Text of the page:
In the 1910 census of Wilson, Wilson County: Charlie Thomas, 49, laborer for printing office; wife Sarah, 44; and children Elton, 20, Lizzie, 18, Louis, 15, Hattie M., 11, Mary, 5, and Sarah, 1 month.

  • Nunnie Barnes

Nunnie Barnes Born June 8 1885 Died Aug 25 1921

  • Lucinda White


Lucinda Wife of Geo. W. White Oct 15 1880 Nov 30 1915 Age 35 

  • Tate family


Noah J. Tate (1876-1926) may be among the family members buried here.

  • Hardy Tate


Hardy Tate‘s foot marker lies at some distance from the Tate family plot, but he seems likely that he is buried there.

  • Emma Oates and Rev. Henry W. Farrior


Emma wife of Charlie Oates Died Sept 3 1908 Age 40 years

Rev Henry W Farrior Aug 12 1859 May 6 1937

In the 1900 census of Wilson township, Wilson County: day laborer Charles Oates, 34; wife Emma, 30; and children Willie, 11, Fannie, 9, Annie, 8, Effie, 5, and Queen E., 4.

In the 1900 census of Lisbon township, Sampson County, North Carolina: Virginia-born preacher Henry Farrior, 39, wife Izzy, 37, children Lillie, 17, Dallas, 15, and Diane, 5, and divorced brother-in-law Richard Robinson, 50. Dallas and Richard worked as farm laborers. [Henry W. Farrior was an A.M.E. Zion minister.]

Henry W. Farrior appeared in Wilson city directories as early as 1916 and throughout the 1920s. In the 1930 census of Wilson, Wilson County: Christian Church minister Henry W. Farrior, 60, and wife Aria, 60, with boarders tobacco factory stemmer Earnest Bulluck, 35, his wife Lena, 30, and children Earnest Jr., 12, Paul T., 8, and Lee, 7.

Henry William Farrior died 6 March 1937 in Wilson. Per his death certificate: he was born 12 August 1859 in Powhatan, Virginia, to Henry and Sylvia Farrior; resided at 203 Pender Street, Wilson; was married Isiebell Farrior; and was a preacher. Dalley Farrior was informant.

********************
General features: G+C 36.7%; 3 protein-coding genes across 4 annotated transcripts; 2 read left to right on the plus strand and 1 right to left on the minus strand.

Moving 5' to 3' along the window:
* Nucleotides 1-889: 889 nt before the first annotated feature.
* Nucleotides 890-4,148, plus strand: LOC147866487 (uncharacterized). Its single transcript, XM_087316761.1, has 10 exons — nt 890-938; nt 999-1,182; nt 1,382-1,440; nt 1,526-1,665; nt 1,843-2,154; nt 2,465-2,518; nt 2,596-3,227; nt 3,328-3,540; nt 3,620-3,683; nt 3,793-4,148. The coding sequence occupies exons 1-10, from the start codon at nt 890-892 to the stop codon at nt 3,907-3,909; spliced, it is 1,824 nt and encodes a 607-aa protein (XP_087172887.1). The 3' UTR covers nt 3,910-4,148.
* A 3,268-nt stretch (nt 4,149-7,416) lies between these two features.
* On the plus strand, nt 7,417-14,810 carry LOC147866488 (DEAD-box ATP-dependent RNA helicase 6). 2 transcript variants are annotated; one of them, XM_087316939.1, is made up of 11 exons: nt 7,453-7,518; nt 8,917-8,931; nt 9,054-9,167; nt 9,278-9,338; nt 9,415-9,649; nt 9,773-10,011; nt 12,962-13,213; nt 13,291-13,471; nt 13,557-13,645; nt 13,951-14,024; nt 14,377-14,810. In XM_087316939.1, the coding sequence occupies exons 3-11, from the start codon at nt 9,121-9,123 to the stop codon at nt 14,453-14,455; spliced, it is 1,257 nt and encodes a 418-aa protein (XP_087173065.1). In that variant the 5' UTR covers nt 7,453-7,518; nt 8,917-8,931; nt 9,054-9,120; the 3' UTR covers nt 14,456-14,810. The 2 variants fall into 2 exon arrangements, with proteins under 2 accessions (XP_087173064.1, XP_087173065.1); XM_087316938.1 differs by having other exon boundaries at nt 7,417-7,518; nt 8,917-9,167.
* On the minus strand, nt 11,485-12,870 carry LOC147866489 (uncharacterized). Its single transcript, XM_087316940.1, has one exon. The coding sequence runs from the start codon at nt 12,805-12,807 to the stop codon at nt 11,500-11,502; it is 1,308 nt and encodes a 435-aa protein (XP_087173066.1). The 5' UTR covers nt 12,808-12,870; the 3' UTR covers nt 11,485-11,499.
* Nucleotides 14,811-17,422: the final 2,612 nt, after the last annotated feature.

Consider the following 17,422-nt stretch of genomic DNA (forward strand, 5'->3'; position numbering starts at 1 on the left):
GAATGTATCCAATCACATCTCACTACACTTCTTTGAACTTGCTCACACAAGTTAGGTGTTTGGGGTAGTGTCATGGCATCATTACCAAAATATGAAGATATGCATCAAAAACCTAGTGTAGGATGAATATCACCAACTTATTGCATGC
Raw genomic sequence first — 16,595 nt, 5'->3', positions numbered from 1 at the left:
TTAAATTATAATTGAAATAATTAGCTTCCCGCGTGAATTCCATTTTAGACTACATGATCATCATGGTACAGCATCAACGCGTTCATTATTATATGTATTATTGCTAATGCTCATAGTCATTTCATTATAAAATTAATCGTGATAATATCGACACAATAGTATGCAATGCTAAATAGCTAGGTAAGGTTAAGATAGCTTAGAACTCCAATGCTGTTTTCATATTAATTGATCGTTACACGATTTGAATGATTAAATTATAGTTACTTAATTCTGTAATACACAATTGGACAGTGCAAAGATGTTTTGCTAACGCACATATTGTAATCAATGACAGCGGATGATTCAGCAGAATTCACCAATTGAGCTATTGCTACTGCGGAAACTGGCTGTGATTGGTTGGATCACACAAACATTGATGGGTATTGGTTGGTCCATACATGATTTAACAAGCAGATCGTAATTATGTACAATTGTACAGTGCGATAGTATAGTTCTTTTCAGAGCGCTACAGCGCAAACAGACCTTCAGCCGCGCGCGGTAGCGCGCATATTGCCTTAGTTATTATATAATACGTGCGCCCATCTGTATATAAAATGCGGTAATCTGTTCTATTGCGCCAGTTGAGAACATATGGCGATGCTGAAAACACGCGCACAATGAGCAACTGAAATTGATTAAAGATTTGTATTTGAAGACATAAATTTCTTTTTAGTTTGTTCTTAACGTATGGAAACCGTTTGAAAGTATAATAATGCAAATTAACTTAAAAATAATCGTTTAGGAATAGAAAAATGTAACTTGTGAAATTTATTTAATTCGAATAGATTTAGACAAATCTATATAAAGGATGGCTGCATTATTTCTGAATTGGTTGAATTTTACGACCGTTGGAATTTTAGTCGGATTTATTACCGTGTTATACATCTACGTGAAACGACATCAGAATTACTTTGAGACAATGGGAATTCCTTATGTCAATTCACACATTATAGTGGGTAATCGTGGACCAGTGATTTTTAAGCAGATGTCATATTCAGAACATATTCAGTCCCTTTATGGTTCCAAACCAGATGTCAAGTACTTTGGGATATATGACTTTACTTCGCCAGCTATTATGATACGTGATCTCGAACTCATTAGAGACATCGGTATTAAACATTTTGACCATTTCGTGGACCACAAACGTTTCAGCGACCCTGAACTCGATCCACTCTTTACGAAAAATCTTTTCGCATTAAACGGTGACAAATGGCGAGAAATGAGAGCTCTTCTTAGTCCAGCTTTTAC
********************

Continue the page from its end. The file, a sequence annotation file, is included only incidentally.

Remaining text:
• Charles Oates


Charles Oates

  • Irma Vick


Irma day of S.H. and A.M. Vick Gone but not forgotten

Irma Vick was a daughter of Samuel H. and Annie M. Washington Vick. She died while a student in Asheville, North Carolina. (It is likely that Irma’s parents and grandparents, and perhaps other siblings, was buried in this cemetery, but none of their headstones remain.)

  • Clarence Lenwood Carter


C.L. Carter

Clarence Lenwood Carter registered for the World War I draft in 1918. Per his registration card, he was born 29 October 1882; resided at 423 Green Street; worked as a merchant for G.S. Walston, 507 East Nash; and his nearest relative was Mena Carter.

In the 1920 census of Wilson, Wilson County: at 423 Green Street, barber Clarence Carter, 36; wife Meena, 25; and children Omega, 9, Clarence H., 7, and Mina G., 3.

Clarence L. Carter died 13 February 1925 in Wilson. Per his death certificate, he was married to Mina Carter; lived at 418 East Green; was born 29 October 1877 in Bertie County to George Carter and Annie Outlaw; and worked as a day laborer.

  • Dawson family


Virginia S. Dawson and her mother L. [Lucy Annie Hill] Dawson are among those buried here.

  • Edith Omega Carter Spicer


Omega C. Spicer Dec. 7, 1910 Apr. 27, 1945

On 7 October 1933, Elverde Taylor, 23, son of Jim and Matilda Taylor, married Omega Carter, 22, daughter of Clarence and Mina Carter. C.A. Artis applied for the license, and a justice of the peace performed the ceremony in the presence of L.M. Mercer of Elm City and L.F. Winborn and W.W. Clark of Wilson.

Edith Omega Spicer died 27 April 1945 at the Eastern North Carolina Sanatorium. Per her death certificate, she was born 7 December 1910 in Wilson County to Clarence Carter of Bertie County and Mena Rountree of Wilson County; worked as a waitress; resided at 538 East Nash Street; and was separated.


Walter Hines’s headstone has disappeared.